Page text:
Ted: All the natural surroundings are always the most beautiful thing. You know, anything you can point to that’s been here for thousands of years, whether it’s a mountain or volcano or the water that’s been there forever. All that stuff that’s eternal is going to be the highlight.

Thirsty: Well, speaking of historical places, is ‘Wild Planet’ (famous record and music memorabilia, etc. shop) still there in Ventura?

Ted: Yeah man, it is (a slight chuckle).

Thirsty: Right on. I used to shop there a long, long time ago. Good to know man. So in thinking of these good memories, what makes your island now?

Ted: You mean, what constitutes my own island?

Thirsty: Exactly.

Ted: So, like what’s my island like? So, basically what’s my life like?

Thirsty: Sure. You can take it that way.

Ted: Well, you know, basically everyone’s got their own island, you know. That’s what we are. It’s like that Paul Simon song, “I am a rock. I am an island.” I think that, uh, you know, to my thoughts right now, lately they have really been going to my family. I have a 2-year old son and I have another baby on the way.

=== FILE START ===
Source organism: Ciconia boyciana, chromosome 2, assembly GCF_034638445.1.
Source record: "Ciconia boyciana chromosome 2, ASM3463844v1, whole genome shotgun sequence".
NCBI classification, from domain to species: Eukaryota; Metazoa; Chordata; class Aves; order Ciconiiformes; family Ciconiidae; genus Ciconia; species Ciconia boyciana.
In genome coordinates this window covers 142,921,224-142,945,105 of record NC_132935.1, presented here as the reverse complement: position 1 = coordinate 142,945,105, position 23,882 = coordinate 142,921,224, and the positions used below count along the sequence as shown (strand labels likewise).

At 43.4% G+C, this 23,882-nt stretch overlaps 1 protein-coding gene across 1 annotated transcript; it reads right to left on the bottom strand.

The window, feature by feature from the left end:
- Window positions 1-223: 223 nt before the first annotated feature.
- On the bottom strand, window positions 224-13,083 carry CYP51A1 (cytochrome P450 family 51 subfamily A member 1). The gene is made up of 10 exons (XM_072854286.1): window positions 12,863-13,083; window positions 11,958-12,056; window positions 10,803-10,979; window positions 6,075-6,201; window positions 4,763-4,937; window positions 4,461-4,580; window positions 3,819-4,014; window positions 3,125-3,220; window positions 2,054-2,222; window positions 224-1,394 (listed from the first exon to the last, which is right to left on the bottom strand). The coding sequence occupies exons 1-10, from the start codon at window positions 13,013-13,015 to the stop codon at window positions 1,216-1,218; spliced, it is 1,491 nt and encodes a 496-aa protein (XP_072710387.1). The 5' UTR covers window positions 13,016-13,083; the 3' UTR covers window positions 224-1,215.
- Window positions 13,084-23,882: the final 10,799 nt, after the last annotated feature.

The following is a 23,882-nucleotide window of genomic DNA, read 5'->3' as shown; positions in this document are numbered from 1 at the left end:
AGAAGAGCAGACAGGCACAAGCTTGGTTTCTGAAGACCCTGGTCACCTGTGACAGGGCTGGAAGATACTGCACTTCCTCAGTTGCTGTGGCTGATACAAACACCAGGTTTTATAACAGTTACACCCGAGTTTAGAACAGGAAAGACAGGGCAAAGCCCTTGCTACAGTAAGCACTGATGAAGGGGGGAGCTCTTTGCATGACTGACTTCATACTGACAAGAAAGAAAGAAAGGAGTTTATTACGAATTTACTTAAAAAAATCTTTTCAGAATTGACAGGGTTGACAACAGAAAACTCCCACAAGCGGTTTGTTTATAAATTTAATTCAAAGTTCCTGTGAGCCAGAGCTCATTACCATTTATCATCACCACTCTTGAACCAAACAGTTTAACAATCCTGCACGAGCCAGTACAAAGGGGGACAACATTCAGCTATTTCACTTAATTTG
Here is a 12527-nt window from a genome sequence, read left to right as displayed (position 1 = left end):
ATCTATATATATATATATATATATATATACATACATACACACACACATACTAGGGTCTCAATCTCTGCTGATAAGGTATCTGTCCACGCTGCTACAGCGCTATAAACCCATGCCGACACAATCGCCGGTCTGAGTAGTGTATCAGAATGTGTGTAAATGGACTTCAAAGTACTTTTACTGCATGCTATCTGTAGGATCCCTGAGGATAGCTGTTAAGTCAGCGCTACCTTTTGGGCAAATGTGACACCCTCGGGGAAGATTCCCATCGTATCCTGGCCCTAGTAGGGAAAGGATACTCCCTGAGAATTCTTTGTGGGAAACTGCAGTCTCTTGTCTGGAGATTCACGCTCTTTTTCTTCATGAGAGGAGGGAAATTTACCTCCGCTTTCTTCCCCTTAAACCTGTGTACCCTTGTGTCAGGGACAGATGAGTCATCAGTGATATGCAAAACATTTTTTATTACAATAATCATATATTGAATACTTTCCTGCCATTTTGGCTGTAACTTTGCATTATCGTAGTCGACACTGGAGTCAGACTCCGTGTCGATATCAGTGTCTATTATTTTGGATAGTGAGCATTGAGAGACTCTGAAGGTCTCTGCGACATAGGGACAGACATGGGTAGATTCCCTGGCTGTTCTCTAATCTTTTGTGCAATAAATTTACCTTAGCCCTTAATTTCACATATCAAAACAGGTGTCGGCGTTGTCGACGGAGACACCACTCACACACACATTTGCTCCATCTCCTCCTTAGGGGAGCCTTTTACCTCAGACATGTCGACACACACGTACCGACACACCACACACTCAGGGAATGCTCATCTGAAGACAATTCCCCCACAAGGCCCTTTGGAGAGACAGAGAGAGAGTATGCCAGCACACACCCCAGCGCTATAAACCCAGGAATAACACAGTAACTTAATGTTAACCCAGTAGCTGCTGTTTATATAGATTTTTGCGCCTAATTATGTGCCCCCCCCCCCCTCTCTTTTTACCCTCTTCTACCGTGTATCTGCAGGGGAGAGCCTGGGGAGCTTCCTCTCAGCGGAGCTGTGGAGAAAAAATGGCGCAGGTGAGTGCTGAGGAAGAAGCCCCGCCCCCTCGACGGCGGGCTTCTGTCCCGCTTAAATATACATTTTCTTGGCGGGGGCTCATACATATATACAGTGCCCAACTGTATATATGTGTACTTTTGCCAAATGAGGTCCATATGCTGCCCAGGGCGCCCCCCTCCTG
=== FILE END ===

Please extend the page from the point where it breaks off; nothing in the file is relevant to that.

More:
Thirsty: Congratulations man.

Ted: Thanks. So, I definitely just have been soaking up that experience. Cuz’ when a kid comes into the picture, that becomes your island (big beaming smile and laughter). It keeps you, you know, focused. So that’s a big part of things and uh, you know, just trying to stay healthy. Keeping a good attitude about life. I think surfing helps do that as does just getting in the water as you did today. You’re baptized every time you go in. It’s a rebirth.

Thirsty: And even if it’s just for the shortest space of time too…

Ted: Absolutely, it changes your whole frame of mind.

Thirsty: Why do you think it’s such a christening?

Ted: Well, it’s just like returning to the womb-We come from water, you know. That’s our most natural state, you know, in our earliest form. We began in water. I have a song that says that when we die, you know, we return to the water. That’s what I think makes it such a christening. There’s something familiar there, subconscious almost.


Whether returning to the sea or his island, it won’t ever be long as this lesser known Lennon helps you imagine deeply likewise. For further chill time with this seafarer that Mike Scott would gladly have onboard his ship:




All opinions expressed by Michael Lara are solely his own and do not reflect the opinions of Stay Thirsty Media, Inc.